I’m not a natural with social media. I’m from a generation and national background that says you should not show off. Here I’m having to show off, shout and generally scream for attention despite having been efficiently trained not to by everyone and everything I’ve come into contact with since birth. It does work, of course, but you can sense the narrowed eyes every time you join a Facebook group, tweet a stranger, or tell someone in the queue for a typhoid/Ebola jab that you have a book out. I can’t say I blame them in all honesty. At any rate, here are my favourite two reviews, one good, one bad.

(Five stars) More fun than a barrel of monkeys. 27 July 2014

I was obliged to download this superb book on the beach in Croatia recently, despite having more than fifty unread novels on my Kindle already. (I know, I know, but I have an irrational fear of being without something to read, I hoard real books and digital ones.) I felt compelled to download this particular book after spending the first day and a half of my holiday listening to my wife shrieking with laughter and watching the tears roll down her face as she writhed about on the sunbed next to me. I simply had to read it myself, to find out if it really was that good, or if my dearly beloved was simply indulging too heavily in the 'cocktail of the day'. Download it I did, and her one word review, (GENIUS!') to me turned out to be not in the least over stated. I won't bother with a synopsis, you can read that in the book description, I will simply tell you what I thought of it. It is the funniest book I have ever read, the characters are all believable (even the dead ones), likeable (even the evil ones), and three dimensional. The story takes place in various locations, from sleepy Dorset, to the big city, rural Spain, and even Purgatory, Great writing is capable of transporting the reader to anywhere, by this standard, this is indeed great writing. If you enjoy a tremendous, imaginative, story, told with passion and affection, and if you like laughing until your face aches, your stomach hurts, and your face is wet with tears, and if you don't mind nearby people staring at you with amazement and amusement, then you must buy this book. You will not regret it. If you read this book and don't pull a muscle somewhere in your face, then you would probably qualify for a job as a lower level administrative assistant somewhere in the bowels of purgatory.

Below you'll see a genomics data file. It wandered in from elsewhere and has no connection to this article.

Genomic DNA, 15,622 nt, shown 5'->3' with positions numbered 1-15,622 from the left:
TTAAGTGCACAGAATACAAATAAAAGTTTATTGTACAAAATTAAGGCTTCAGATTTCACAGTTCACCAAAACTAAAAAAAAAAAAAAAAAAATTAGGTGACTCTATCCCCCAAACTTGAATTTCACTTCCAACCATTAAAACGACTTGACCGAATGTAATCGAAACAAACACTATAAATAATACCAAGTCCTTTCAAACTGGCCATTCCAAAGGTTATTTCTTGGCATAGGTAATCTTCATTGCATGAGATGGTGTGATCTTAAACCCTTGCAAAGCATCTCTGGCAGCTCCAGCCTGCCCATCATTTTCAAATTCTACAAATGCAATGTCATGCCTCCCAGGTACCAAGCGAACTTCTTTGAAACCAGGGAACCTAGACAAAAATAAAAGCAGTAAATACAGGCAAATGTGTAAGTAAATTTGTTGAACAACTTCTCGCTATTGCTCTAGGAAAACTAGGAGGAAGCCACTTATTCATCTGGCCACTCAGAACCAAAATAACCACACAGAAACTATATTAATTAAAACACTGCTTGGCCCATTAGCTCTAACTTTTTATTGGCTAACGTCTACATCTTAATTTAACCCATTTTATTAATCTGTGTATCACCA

(One star) Did not like it. 17 July 2014

It was stupid and I did not even finish it. It kept jumping around and was very hard to follow. Lost my interest about 1/4 of the way through. Skipped ahead to see if it got better but it never di


Well the novel is now live. That feels weird. I am now watching the letterbox for royalties. It's been 20 minutes and nothing. Bloody publishing!

Anyway, here it is.


To celebrate, here is a picture of me looking pleased with myself. I'm sure it won't last.


Missing link


The image I've chosen for the jacket of The Unhappy Medium comes from a book of Dover images, Dover being royalty free. Back off copyright lawyers, back off, nothing to see here. 

It sums up Newton's fall from grace wonderfully, but I'd love to know its true meaning. Sadly this is not mentioned in the book; it simply hints that it's most likely from Der Bilderschmuck der Frühdrucke, a modest twenty-volume work from the 1920s. 

Anyone out there have all twenty volumes, a knowledge of medieval Latin and is stupid enough to help me for no good purpose?

No I thought not. Still, it was worth a shot.

I'm not going to give up without a fight, however, so as I search in the world beyond my office (you should see the state of things in here), I promise I will update this blog with developments.

A clock ticks

Well it's close, just how close I can't say, but it is close. Thankfully, for a change, this time there is no deadline, well not on The Unhappy Medium at any rate. No, the deadlines on everything else have to come first.

Damn that day job, damn it.


A wet start


As I write this, England is under attack from above and below, sometimes from the side and then within. The weather, determined to make the country a green if not a pleasant land, is dumping huge quantities of water upon the landscape.

It is against this backdrop of national catastrophe that I selfishly plan to launch my novel on KINDLE. This move on my part will do nothing to alleviate the misery. As an electronic publication, it can’t even be pulped and turned into flood defences. For this I apologise.

Ignoring the wider national drama, I am putting the final touches to this website and removing the more choice swear words in the novel to make it easier for people who don't like that sort of thing.

With my normally chest-high desk clear of the last monstrous project, I can now cross the I’s and dot the T’s, and even begin my first baby steps towards the follow-up novel. I promise I’ll work harder this time.

Watch this damp space.

T J Brown

© Tim Brown 2016